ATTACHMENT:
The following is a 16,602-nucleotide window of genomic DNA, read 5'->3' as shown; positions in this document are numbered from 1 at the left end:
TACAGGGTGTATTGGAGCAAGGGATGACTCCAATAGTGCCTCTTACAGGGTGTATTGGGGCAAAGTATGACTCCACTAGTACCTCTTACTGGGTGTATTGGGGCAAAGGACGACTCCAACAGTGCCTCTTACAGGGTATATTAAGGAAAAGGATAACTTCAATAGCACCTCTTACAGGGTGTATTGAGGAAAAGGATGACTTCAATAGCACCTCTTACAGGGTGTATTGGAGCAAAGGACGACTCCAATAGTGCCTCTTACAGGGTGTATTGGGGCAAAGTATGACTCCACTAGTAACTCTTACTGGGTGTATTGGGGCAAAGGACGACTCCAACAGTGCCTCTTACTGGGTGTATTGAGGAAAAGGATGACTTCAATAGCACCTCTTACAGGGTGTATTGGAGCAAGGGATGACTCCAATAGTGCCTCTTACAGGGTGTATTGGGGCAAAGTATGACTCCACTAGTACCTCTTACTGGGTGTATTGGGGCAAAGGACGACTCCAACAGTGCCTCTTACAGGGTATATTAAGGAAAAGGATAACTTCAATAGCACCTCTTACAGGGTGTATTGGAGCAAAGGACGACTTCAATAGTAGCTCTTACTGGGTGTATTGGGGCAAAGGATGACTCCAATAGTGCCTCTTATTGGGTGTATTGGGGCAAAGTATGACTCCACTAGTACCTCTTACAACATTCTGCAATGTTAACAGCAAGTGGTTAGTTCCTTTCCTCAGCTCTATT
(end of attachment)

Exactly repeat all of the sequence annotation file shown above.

The following is a 16,602-nucleotide window of genomic DNA, read 5'->3' as shown; positions in this document are numbered from 1 at the left end:
TACAGGGTGTATTGGAGCAAGGGATGACTCCAATAGTGCCTCTTACAGGGTGTATTGGGGCAAAGTATGACTCCACTAGTACCTCTTACTGGGTGTATTGGGGCAAAGGACGACTCCAACAGTGCCTCTTACAGGGTATATTAAGGAAAAGGATAACTTCAATAGCACCTCTTACAGGGTGTATTGAGGAAAAGGATGACTTCAATAGCACCTCTTACAGGGTGTATTGGAGCAAAGGACGACTCCAATAGTGCCTCTTACAGGGTGTATTGGGGCAAAGTATGACTCCACTAGTAACTCTTACTGGGTGTATTGGGGCAAAGGACGACTCCAACAGTGCCTCTTACTGGGTGTATTGAGGAAAAGGATGACTTCAATAGCACCTCTTACAGGGTGTATTGGAGCAAGGGATGACTCCAATAGTGCCTCTTACAGGGTGTATTGGGGCAAAGTATGACTCCACTAGTACCTCTTACTGGGTGTATTGGGGCAAAGGACGACTCCAACAGTGCCTCTTACAGGGTATATTAAGGAAAAGGATAACTTCAATAGCACCTCTTACAGGGTGTATTGGAGCAAAGGACGACTTCAATAGTAGCTCTTACTGGGTGTATTGGGGCAAAGGATGACTCCAATAGTGCCTCTTATTGGGTGTATTGGGGCAAAGTATGACTCCACTAGTACCTCTTACAACATTCTGCAATGTTAACAGCAAGTGGTTAGTTCCTTTCCTCAGCTCTATT